Short Take: “Emergency Skin,” N.K. Jemisin

Pros: A beautiful look at what the future could be!
Cons:
Rating: 5 out of 5

N.K. Jemisin’s novella Emergency Skin (Forward collection) is told by a “consensus intelligence” implanted in the mind of a soldier. We get to see what the intelligence says to the soldier, and what others outside of him say to him. It’s unique and quite effective. The soldier comes from a colony of survivors from the planet Tellus (Earth). To be blunt, they’re basically a bunch of bigoted, misogynistic white guys who decided to take the “best and brightest” of Earth’s people and leave the planet behind to die it’s ugly death. They’ve sent the soldier to retrieve certain samples that they need–but the soldier discovers that the planet isn’t dead. It isn’t unoccupied. In fact, it’s very much alive!

I can’t go into detail about the delightful turn of events, because this isn’t a very long story. I will say that part of the reason I love this story so much is because Jemisin’s notions of what might save the world are ones I deeply appreciate. People of certain political leanings will not agree. In the middle of so much dystopian fiction, this is some good old-fashioned utopian fiction, and it’s beautiful! It’s particularly interesting because it contrasts two different populations’ ideas of what constitutes a utopia.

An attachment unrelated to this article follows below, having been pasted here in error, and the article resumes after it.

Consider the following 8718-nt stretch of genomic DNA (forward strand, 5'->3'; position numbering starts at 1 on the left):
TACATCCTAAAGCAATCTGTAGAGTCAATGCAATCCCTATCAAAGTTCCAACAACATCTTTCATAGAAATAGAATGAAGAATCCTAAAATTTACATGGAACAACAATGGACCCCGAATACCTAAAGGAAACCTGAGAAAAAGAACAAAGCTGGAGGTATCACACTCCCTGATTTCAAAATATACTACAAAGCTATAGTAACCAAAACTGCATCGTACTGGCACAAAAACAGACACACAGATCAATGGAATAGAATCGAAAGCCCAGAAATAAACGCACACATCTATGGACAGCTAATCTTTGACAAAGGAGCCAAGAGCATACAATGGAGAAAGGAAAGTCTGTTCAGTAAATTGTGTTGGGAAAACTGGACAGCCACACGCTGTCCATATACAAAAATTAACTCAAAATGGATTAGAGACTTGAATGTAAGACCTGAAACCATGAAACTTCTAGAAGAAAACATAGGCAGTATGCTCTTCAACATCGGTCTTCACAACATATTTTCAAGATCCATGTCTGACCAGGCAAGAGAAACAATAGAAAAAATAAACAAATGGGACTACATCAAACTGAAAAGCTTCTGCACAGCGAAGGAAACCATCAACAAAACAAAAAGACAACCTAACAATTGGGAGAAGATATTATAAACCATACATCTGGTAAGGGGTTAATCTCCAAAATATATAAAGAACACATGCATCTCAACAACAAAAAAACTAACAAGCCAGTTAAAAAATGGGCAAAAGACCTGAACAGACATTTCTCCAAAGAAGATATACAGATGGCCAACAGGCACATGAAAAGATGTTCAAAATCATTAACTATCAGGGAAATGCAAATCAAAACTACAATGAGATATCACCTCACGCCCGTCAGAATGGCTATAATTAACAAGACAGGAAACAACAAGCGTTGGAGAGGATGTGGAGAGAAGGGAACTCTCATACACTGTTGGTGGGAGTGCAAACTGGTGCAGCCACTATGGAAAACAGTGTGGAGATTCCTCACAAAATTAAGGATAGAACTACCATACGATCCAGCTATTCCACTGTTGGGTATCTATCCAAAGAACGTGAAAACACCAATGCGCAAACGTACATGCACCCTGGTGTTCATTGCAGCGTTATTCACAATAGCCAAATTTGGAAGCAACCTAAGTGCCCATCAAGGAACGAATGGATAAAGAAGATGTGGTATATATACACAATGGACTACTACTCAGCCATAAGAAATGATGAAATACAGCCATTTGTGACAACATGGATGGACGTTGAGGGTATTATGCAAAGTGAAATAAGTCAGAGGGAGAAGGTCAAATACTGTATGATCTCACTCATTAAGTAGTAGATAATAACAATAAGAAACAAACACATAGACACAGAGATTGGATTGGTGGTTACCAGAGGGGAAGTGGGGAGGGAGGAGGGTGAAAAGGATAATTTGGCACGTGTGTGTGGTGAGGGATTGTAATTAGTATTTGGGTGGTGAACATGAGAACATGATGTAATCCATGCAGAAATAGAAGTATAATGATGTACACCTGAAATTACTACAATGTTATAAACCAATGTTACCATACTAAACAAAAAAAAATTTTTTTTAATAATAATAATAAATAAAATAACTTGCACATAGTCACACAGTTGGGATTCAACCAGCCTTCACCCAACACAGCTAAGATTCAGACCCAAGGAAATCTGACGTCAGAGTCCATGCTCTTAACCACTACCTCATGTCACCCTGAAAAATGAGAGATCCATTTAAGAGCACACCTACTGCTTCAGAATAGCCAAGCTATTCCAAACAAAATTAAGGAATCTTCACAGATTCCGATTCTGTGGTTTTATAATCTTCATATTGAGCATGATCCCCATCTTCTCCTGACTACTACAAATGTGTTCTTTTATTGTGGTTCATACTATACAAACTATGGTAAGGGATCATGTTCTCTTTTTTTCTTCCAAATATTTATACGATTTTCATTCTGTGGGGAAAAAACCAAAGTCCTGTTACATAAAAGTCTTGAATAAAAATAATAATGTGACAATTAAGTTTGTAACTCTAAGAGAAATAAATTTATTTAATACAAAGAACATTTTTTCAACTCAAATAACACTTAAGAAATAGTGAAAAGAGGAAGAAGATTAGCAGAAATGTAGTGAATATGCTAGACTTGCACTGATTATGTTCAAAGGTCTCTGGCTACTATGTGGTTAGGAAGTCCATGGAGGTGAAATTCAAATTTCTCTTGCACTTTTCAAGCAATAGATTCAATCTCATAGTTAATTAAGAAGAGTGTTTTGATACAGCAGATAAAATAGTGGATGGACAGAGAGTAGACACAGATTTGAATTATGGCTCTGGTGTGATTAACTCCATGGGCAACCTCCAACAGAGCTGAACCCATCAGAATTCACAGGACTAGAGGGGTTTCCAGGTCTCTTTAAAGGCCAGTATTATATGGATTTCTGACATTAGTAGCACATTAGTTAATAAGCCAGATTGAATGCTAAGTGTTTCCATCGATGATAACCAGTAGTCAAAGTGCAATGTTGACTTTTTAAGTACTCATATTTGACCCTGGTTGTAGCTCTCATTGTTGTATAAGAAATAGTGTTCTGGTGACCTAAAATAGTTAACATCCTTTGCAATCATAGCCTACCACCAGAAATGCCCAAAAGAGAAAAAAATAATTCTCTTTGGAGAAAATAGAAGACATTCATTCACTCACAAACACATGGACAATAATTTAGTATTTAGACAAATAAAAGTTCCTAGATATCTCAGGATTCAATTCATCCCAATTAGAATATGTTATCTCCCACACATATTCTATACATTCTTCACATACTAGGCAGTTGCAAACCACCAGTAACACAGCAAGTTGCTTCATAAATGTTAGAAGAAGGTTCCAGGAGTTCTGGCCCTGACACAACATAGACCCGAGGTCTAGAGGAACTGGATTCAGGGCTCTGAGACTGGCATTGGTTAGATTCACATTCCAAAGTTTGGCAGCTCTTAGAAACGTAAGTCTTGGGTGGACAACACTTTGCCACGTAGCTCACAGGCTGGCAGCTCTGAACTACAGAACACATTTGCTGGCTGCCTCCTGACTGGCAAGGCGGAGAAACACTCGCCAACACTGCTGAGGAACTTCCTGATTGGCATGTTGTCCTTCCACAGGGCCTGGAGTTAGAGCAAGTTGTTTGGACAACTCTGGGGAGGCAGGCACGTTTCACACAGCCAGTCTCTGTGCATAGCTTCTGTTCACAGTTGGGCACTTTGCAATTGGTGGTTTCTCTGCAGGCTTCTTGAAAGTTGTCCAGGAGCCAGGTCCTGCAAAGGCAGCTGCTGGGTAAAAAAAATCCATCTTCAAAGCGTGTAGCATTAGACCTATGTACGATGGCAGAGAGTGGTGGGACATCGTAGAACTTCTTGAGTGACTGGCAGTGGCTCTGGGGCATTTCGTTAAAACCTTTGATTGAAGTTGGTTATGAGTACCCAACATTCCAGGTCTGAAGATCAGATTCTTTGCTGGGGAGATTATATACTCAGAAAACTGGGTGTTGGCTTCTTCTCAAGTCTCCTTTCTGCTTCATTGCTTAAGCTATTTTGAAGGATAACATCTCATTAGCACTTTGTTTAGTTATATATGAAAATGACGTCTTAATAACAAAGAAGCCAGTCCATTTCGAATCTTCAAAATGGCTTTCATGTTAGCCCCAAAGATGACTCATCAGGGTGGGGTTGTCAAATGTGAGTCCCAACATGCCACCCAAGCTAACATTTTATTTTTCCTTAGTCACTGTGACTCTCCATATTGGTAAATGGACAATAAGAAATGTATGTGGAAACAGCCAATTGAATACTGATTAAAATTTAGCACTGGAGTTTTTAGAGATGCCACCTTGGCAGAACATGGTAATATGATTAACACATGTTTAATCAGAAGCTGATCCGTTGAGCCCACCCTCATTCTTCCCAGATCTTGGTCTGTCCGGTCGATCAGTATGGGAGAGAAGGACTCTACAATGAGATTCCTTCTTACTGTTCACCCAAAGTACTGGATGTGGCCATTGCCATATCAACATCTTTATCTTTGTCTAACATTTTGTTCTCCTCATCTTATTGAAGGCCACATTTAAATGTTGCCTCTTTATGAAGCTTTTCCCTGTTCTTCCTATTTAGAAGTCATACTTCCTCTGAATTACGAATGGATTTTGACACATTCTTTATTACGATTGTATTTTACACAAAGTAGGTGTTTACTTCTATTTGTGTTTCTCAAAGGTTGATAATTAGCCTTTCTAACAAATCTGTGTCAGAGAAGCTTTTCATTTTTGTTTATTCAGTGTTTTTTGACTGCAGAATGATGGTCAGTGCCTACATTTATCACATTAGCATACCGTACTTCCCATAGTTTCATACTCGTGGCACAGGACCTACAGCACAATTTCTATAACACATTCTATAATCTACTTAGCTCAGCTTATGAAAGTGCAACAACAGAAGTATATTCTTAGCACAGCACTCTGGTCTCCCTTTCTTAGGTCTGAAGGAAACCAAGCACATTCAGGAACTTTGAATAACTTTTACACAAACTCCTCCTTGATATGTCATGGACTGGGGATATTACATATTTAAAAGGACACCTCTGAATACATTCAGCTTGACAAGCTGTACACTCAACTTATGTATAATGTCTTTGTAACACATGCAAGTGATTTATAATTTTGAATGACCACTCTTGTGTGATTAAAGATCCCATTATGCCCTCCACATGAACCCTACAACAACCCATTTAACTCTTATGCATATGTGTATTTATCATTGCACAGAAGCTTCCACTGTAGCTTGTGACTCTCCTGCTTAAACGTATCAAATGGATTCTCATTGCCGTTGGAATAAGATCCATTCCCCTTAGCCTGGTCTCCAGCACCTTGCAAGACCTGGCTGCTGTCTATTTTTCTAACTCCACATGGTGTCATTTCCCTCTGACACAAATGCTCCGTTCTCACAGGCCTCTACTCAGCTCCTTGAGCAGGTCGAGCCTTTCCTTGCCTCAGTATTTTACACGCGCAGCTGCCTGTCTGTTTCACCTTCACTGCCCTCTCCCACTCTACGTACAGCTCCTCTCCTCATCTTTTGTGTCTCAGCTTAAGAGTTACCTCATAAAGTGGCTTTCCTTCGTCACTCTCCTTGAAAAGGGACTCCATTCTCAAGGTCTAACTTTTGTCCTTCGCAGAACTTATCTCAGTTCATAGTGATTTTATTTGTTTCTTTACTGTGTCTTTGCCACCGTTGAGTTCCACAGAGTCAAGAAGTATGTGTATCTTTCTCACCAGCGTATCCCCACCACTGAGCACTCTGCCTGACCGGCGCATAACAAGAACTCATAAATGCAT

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Review: “Dark Hollow,” Brian Keene

Pros: Good horror material
Cons: Everything about how the female characters are handled.
Rating: 2 out of 5

I picked up Brian Keene’s novel Dark Hollow thanks to Book Twitter, and this may be the second time they’ve let me down (don’t worry; they’re still doing an overall great job). Adam is a mystery writer who lives with his wife, Tara. She’s had two miscarriages, and has decided to quit trying–to such an extent that the couple’s relationship is now sexless. The couple turns to their cowardly mutt, Big Steve, for comfort. The Pennsylvania town they live in has a bit of a strange reputation–it has an extremely low crime rate, but everyone seem to be gettin’ it on. People are constantly sleeping around, hooking up at work, and so on, especially when Spring starts. One morning a woman jogging through Adam’s neighborhood seems to be flirting with him, and as soon as he hears a mysterious fluting melody, he’s instantly turned on. When he takes Steve for a walk in the woods, he accidentally comes upon a very salacious scene involving a lewd statue of a satyr that comes to life. After that, it looks like the satyr sets his sights on all the women of the town, and Adam and his friends and neighbors will have to save the day.